Where is the investment revolution?

Salameh daraawi
Salameh Darawi (Photo: Jordan News)
Three months have passed since Prime Minister Bisher Al-Khasawneh’s statement, calling for the creation of an investment revolution, and we are yet to see any push towards the investment process. In fact, the position for head of the Investment Commission has been vacant since the formation of the government. So what is stopping the premier from translating his statements on the ground?اضافة اعلان

The reform and development of the investment process does not need media statements as much as it requires clear-cut vision and strategy, endorsed by the Council of Ministers, and feasible for immediate and direct application on the ground. In other words, there must be a clear investment goal, which those concerned seek to achieve within a set timeframe. Unfortunately, this is not the case at the moment.

One even wonders why there is no roadmap for investment projects already underway to be showcased to local and foreign investors, which could act as a launch pad for comprehensive processes to attract investment to the Kingdom, based on sound economic principles.

But it seems that such an investment roadmap does not adequately exist, evident in the fact that the Saudi Investment Fund, which received eternal and unprecedented exemptions and privileges, has not made any investment moves to this day, despite being established some four years ago and despite the availability of the finances. If these were real, well-prepared projects, the fund and other investment entities would not have been so late to invest in them.

What is happening in this arena is strange; projects suddenly fall off the map, and certain projects are no longer talked about, although former governments, such as those of Rifai and Mulki, prepared project portfolios worth billions of dollars. But two years ago, conversations about these investment packages disappeared without prior warning, and without even rectification, assuming something was wrong with them. But they must be there, and the ministerial team is required to prepare them and update them, not to hide them, unless these were fake projects, used by former governments as mere media stunts.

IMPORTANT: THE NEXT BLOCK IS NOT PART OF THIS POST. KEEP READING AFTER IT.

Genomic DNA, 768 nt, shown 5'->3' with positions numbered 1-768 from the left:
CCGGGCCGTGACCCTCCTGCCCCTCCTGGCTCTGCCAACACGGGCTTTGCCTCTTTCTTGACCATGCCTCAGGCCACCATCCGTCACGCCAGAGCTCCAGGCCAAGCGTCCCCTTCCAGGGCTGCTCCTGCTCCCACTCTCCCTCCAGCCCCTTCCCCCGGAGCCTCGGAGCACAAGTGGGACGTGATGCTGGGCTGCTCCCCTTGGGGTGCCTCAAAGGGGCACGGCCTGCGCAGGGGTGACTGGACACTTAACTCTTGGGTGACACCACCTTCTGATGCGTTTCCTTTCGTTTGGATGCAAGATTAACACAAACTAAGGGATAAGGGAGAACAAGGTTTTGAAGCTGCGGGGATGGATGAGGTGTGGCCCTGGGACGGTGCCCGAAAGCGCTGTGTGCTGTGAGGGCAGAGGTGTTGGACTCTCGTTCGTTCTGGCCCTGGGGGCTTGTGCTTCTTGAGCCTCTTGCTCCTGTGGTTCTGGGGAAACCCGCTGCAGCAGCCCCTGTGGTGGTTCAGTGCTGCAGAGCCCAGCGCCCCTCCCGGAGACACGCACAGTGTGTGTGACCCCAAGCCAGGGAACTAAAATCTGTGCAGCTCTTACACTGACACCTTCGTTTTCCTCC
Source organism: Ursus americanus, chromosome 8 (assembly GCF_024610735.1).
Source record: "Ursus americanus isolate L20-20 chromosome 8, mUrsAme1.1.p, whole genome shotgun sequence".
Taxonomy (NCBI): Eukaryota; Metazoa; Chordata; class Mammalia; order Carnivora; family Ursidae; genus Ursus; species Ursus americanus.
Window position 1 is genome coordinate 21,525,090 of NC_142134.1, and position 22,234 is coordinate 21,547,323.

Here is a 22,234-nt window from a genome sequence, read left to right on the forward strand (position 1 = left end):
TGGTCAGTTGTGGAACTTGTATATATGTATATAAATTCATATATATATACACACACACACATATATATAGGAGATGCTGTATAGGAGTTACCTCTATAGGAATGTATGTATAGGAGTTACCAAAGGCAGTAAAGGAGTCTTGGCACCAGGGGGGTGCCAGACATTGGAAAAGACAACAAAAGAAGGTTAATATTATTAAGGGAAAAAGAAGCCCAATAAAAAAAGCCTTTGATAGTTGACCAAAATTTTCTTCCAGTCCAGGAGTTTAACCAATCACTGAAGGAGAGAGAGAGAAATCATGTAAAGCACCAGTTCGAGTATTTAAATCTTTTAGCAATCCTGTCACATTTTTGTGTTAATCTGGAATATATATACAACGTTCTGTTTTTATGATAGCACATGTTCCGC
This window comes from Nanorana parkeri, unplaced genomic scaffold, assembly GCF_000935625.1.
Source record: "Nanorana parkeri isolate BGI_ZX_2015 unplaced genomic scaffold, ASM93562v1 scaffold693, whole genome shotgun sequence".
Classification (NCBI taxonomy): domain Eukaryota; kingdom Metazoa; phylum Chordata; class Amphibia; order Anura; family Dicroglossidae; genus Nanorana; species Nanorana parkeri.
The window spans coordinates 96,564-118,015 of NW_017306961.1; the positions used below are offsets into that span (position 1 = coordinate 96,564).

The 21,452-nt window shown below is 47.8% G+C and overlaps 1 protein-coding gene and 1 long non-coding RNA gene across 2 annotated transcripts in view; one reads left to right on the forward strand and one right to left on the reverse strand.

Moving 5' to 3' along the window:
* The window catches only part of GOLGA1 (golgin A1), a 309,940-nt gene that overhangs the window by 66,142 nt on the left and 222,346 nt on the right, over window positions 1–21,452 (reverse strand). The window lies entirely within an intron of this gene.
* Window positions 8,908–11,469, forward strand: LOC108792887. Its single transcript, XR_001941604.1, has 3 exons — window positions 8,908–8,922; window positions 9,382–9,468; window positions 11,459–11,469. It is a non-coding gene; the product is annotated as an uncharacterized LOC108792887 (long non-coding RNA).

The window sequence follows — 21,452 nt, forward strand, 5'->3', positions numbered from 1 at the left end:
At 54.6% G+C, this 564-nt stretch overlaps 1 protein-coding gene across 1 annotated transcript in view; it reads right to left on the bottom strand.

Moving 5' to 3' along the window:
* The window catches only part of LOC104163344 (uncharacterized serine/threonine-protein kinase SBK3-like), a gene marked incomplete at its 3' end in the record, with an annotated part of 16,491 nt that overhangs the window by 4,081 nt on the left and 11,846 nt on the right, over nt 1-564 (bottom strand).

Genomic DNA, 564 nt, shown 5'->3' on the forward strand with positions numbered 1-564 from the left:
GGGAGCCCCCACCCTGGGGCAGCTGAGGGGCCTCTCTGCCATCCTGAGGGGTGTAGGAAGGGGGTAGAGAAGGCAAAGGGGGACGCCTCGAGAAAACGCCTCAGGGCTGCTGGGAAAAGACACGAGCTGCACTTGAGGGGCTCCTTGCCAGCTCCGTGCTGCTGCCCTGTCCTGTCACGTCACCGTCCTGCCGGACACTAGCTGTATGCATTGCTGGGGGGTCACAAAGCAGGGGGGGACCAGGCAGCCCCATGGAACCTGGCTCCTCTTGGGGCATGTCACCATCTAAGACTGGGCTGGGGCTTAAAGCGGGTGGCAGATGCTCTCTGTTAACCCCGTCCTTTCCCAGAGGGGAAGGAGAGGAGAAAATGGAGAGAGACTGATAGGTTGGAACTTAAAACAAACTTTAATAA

If that is the case, then the government must explain the matter as being so, otherwise, it would be responsible for falling short of setting up a roadmap for investment projects.

What is strange about the case is that the country is in dire need of certain projects, without which there would be no economic stability, as the government is fully aware. These projects include water desalination and energy projects, like the refinery’s fourth expansion, in addition to food security projects. These are strategic projects that are vital for the development of economic activity in a large number of sectors. In fact, some of these constitute an indispensable economic pillar, such as water and related projects.

The matter is not limited to the government’s shortcomings in setting up investment projects, but it extends to the foundations of the investment process’ administrative reform, which is in dire need for a real revolution that enhances the investment climate, develops a sense of partnership with local and foreign investors, and launches an institutional administrative structure for investment. This can be achieved through strong legislation, and granting full investment powers without any interventions.

The government does not have the luxury of time for such a delay in reforming the investment ecosystem and creating a needed revolution, as everyone, especially in the region, are racing towards that goal and getting ready for the post-pandemic world; and will we have to show for when that day comes?

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